The forest was crisp and still, after the horrific storm that had hit it the previous night. Damp dew dropped from the dripping leaves on the trees, and a pleasant, weak fog drifted here and there through the ferns. Had PC Simmons not been there for the reasons he was there, he would probably have enjoyed the early morning atmosphere, the occasional tweet of a bird in a tree, the healthy, outdoor sensation that reminded him of waking up on a Scout camp in his youth, the delightfully cold, still breeze that drifted through his short, blond hair.
Unfortunately, he knew that this scene was just a simply a mask, to hide the horrifying events that had come to pass in Johnson’s wood the previous night.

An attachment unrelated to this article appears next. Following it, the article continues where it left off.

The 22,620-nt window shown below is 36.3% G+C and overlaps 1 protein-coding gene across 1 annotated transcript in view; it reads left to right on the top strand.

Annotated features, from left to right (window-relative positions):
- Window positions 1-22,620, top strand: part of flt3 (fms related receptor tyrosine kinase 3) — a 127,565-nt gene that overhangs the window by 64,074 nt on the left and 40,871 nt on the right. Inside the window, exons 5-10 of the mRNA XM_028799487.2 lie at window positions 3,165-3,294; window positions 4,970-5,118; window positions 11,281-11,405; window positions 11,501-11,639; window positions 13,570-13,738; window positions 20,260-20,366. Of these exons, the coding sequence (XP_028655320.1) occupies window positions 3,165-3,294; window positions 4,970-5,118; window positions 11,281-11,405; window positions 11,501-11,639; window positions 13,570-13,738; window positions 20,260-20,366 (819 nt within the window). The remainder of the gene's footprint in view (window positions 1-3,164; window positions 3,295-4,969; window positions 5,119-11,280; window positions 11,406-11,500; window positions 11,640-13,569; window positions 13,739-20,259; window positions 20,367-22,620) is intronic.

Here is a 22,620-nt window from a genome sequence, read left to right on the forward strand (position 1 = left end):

Simmons checked his watch, it was 8:30 Monday morning, the team of forensics that had descended to Taylor’s pass to retrieve what they had come for had been gone an hour now, and Simmons was beginning to worry. He had not been given full details, but had picked up enough to know that this was not a simple accident, the group of soldiers that had made for the pass with the group where enough to say that, had it not been for the uncertain whispers back at the station.
While Simmons longed for a chance to prove himself as a lawman, he had to admit he was the feint hearted type, and was glad he was here warding away any suspicious member of the public, as opposed to retrieving the target. Give him an AK47 and ask him to chase down a squad of bank robbers any day (not that that sort of thing ever happened into Hallington), but he was not sure he was quite ready to cope with... this sort of thing, yet.